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Perfects in the Romance Languages  

Gerhard Schaden

This article is devoted to the description of perfect tenses in Romance. Perfects can be described as verbal forms which place events in the past with respect to some point of reference, and indicate that the event has some special relevance at the point of reference ; in that, they are opposed to past tenses, which localize an event in the past with respect to the moment of utterance. Romance is an interesting language family with respect to perfect tenses, because it features a set of closely related constructions, descending almost all from the same diachronic source yet differing in interesting ways among each other. Romance also provides us with a lesson in the difficulty of clearly pinning down and stating a single, obvious and generally agreed upon criterion of defining a perfect.

Article

Discourse Markers in Chinese: Synchronic and Diachronic Perspectives  

Fangqiong Zhan

In the process of communication, different expressions in discourse often convey unequal amounts of information: some expressions have rich semantic content, expressing the specific message that the speaker wishes to convey; others seem to be nonsemantic and non-truth-conditional. The latter are not part of the propositional content the message conveys and do not contribute to the meaning of the proposition. These expressions mainly function as a relational operator to connect the propositions in the discourse. In a sequence of discourse segments S1–S2, such expression usually occurs at the initial position of S2 followed by a phonological break (a comma in writing), i and it does not affect the propositional content of the messages conveyed in the segments of the discourse. The discourse-functional expressions in language have long been the focus of attention on the part of scholars, and the term “discourse markers” (DMs) (huayu biaoji, in Chinese) has often been used in previous studies. The concept of DMs originated from “recurrent modifiers,” the common modifiers in spoken language proposed by the British linguist Randolph Quirk in the 1950s. He pointed out that “recurrent modifiers” have an important role in information transmission but have no grammatical effect. In the 1980s, DMs gradually became an independent linguistic topic among Western scholars. In the field of Chinese linguistics, from the 21st century onward, the concept of DMs has been examined in depth, and the application of the related theories to the research of Chinese DMs has been the topic of widespread discussion. However, most Chinese studies on DMs are case-based, and therefore systematic and theorized understandings of Chinese DMs have not yet been reached. This article reviews the research status of DMs in recent Western and Chinese linguistic communities, summarizes the studies on the synchronic semantics-pragmatics and diachronic development of Chinese DMs, and reveals issues worthy of further study in the future.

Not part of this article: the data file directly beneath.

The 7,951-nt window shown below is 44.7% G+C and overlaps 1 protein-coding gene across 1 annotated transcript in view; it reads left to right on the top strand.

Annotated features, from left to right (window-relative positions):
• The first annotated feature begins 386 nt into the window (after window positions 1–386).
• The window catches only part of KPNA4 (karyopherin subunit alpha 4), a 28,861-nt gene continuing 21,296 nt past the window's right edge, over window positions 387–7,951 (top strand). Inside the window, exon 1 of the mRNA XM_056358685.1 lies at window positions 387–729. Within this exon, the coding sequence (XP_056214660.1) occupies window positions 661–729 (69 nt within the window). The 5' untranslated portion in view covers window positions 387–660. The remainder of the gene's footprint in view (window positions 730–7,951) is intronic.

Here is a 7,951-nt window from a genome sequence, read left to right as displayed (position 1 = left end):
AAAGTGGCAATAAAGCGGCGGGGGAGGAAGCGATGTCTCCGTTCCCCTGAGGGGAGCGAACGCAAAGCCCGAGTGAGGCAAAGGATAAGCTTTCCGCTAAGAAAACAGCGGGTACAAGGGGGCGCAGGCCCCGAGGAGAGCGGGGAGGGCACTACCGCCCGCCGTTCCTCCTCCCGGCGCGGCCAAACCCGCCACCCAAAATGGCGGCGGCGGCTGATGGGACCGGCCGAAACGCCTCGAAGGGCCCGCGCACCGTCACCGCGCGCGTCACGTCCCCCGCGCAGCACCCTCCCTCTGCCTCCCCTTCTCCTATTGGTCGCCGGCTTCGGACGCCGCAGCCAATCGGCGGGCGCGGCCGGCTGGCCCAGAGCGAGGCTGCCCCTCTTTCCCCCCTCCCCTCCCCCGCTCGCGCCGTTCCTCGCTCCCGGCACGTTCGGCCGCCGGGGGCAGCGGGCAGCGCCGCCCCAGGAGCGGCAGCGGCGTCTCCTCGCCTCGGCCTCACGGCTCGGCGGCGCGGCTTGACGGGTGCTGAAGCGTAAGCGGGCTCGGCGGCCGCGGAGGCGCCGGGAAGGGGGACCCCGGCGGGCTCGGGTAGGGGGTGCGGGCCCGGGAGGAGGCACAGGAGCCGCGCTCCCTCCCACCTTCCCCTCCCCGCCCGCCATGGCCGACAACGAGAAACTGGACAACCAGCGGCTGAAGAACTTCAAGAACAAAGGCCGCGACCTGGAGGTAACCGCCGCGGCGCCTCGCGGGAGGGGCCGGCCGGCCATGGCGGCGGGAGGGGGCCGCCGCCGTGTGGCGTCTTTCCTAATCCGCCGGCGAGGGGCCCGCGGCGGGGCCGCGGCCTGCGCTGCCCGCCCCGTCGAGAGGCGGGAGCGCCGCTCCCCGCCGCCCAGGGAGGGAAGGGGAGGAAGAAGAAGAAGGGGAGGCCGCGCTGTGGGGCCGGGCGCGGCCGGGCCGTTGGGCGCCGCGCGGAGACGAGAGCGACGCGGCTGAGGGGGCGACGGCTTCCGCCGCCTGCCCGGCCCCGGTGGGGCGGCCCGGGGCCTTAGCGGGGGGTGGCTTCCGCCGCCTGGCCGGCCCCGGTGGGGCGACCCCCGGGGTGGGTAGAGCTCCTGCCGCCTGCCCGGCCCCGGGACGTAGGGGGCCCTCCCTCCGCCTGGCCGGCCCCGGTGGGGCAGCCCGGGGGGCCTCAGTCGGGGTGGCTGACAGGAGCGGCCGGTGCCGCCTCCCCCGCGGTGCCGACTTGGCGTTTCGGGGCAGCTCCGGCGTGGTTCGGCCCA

Article

Textual Inference  

Annie Zaenen

Hearers and readers make inferences on the basis of what they hear or read. These inferences are partly determined by the linguistic form that the writer or speaker chooses to give to her utterance. The inferences can be about the state of the world that the speaker or writer wants the hearer or reader to conclude are pertinent, or they can be about the attitude of the speaker or writer vis-à-vis this state of affairs. The attention here goes to the inferences of the first type. Research in semantics and pragmatics has isolated a number of linguistic phenomena that make specific contributions to the process of inference. Broadly, entailments of asserted material, presuppositions (e.g., factive constructions), and invited inferences (especially scalar implicatures) can be distinguished. While we make these inferences all the time, they have been studied piecemeal only in theoretical linguistics. When attempts are made to build natural language understanding systems, the need for a more systematic and wholesale approach to the problem is felt. Some of the approaches developed in Natural Language Processing are based on linguistic insights, whereas others use methods that do not require (full) semantic analysis. In this article, I give an overview of the main linguistic issues and of a variety of computational approaches, especially those stimulated by the RTE challenges first proposed in 2004.